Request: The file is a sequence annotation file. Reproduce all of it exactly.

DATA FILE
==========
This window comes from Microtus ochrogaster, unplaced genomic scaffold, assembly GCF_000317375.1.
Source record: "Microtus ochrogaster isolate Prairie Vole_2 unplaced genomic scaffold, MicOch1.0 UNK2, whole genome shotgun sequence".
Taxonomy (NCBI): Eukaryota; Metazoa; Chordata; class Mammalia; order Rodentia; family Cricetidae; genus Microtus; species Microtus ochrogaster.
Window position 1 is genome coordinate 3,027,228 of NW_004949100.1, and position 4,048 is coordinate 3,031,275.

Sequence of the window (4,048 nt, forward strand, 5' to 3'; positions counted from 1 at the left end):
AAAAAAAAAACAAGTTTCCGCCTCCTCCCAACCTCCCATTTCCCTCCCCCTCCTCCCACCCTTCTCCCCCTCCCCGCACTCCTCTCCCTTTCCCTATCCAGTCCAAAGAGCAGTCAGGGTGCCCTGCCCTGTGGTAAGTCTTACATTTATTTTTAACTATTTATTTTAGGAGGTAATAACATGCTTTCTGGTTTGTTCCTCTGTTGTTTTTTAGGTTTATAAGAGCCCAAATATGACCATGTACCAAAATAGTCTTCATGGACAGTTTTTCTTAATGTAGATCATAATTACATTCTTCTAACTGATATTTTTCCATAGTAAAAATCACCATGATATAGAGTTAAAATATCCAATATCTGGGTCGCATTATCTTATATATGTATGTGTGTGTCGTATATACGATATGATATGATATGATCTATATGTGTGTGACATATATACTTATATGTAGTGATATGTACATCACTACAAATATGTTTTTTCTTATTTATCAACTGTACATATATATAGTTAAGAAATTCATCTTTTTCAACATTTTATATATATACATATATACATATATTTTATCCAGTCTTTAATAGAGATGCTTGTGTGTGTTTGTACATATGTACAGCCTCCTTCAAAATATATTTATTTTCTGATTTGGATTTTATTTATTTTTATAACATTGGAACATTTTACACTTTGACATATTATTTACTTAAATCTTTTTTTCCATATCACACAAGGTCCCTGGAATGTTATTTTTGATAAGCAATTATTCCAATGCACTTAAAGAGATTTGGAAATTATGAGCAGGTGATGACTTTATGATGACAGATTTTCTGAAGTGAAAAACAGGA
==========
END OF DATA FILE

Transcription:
This window comes from Microtus ochrogaster, unplaced genomic scaffold, assembly GCF_000317375.1.
Source record: "Microtus ochrogaster isolate Prairie Vole_2 unplaced genomic scaffold, MicOch1.0 UNK2, whole genome shotgun sequence".
Taxonomy (NCBI): Eukaryota; Metazoa; Chordata; class Mammalia; order Rodentia; family Cricetidae; genus Microtus; species Microtus ochrogaster.
Window position 1 is genome coordinate 3,027,228 of NW_004949100.1, and position 4,048 is coordinate 3,031,275.

Sequence of the window (4,048 nt, forward strand, 5' to 3'; positions counted from 1 at the left end):
AAAAAAAAAACAAGTTTCCGCCTCCTCCCAACCTCCCATTTCCCTCCCCCTCCTCCCACCCTTCTCCCCCTCCCCGCACTCCTCTCCCTTTCCCTATCCAGTCCAAAGAGCAGTCAGGGTGCCCTGCCCTGTGGTAAGTCTTACATTTATTTTTAACTATTTATTTTAGGAGGTAATAACATGCTTTCTGGTTTGTTCCTCTGTTGTTTTTTAGGTTTATAAGAGCCCAAATATGACCATGTACCAAAATAGTCTTCATGGACAGTTTTTCTTAATGTAGATCATAATTACATTCTTCTAACTGATATTTTTCCATAGTAAAAATCACCATGATATAGAGTTAAAATATCCAATATCTGGGTCGCATTATCTTATATATGTATGTGTGTGTCGTATATACGATATGATATGATATGATCTATATGTGTGTGACATATATACTTATATGTAGTGATATGTACATCACTACAAATATGTTTTTTCTTATTTATCAACTGTACATATATATAGTTAAGAAATTCATCTTTTTCAACATTTTATATATATACATATATACATATATTTTATCCAGTCTTTAATAGAGATGCTTGTGTGTGTTTGTACATATGTACAGCCTCCTTCAAAATATATTTATTTTCTGATTTGGATTTTATTTATTTTTATAACATTGGAACATTTTACACTTTGACATATTATTTACTTAAATCTTTTTTTCCATATCACACAAGGTCCCTGGAATGTTATTTTTGATAAGCAATTATTCCAATGCACTTAAAGAGATTTGGAAATTATGAGCAGGTGATGACTTTATGATGACAGATTTTCTGAAGTGAAAAACAGGA